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Post-translational modification and degradation

Post-translational modification is the alteration of proteins and polypeptides after they have been synthesised.

In many cases, the polypeptide chain (amino acid sequence) produced after translation is not yet a functional protein. It must undergo further modification.

Post-translational modifications include adding functional groups, folding and covalently modifying the protein.

Protein degradation (the breakdown of proteins) is also involved in gene expression. If a certain type of protein becomes too prevalent, digestive enzymes are able to break them down.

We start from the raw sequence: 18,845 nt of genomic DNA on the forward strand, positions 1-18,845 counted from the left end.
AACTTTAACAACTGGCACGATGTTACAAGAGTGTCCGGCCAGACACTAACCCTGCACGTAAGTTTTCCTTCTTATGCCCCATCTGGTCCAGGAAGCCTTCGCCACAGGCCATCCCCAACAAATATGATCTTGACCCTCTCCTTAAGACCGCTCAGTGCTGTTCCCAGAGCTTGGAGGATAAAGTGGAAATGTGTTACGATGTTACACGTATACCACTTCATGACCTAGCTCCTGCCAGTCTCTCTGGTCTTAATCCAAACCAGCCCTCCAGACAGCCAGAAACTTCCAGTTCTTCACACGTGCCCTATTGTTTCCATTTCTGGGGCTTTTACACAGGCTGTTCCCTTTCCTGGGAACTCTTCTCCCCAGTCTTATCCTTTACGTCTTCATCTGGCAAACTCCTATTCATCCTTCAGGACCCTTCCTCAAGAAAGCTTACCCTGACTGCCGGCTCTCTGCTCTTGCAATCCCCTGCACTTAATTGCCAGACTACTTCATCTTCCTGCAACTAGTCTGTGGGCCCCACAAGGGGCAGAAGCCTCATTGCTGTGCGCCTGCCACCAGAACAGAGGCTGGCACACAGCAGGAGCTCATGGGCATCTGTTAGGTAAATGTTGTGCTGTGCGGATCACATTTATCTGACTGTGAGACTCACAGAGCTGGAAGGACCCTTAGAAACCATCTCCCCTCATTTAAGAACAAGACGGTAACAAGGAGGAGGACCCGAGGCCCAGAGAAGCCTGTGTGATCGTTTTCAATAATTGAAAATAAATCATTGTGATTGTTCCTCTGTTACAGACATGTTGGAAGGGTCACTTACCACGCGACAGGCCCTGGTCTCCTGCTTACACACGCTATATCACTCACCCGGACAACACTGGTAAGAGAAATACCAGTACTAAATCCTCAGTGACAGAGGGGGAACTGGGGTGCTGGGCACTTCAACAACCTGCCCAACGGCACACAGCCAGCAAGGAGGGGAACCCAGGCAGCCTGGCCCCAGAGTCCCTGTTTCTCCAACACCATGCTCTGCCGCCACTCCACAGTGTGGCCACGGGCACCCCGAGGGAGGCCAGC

Degradation can reduce the levels of certain proteins in cells if the environment changes, or if proteins become old or damaged.

All of these processes are part of the control of gene expression. They ensure that only the required amount of protein is present within the cell.

The structure of haemoglobin is strongly related to its function. This structure is produced by post-translational modification.
The structure of haemoglobin is strongly related to its function. This structure is produced by post-translational modification.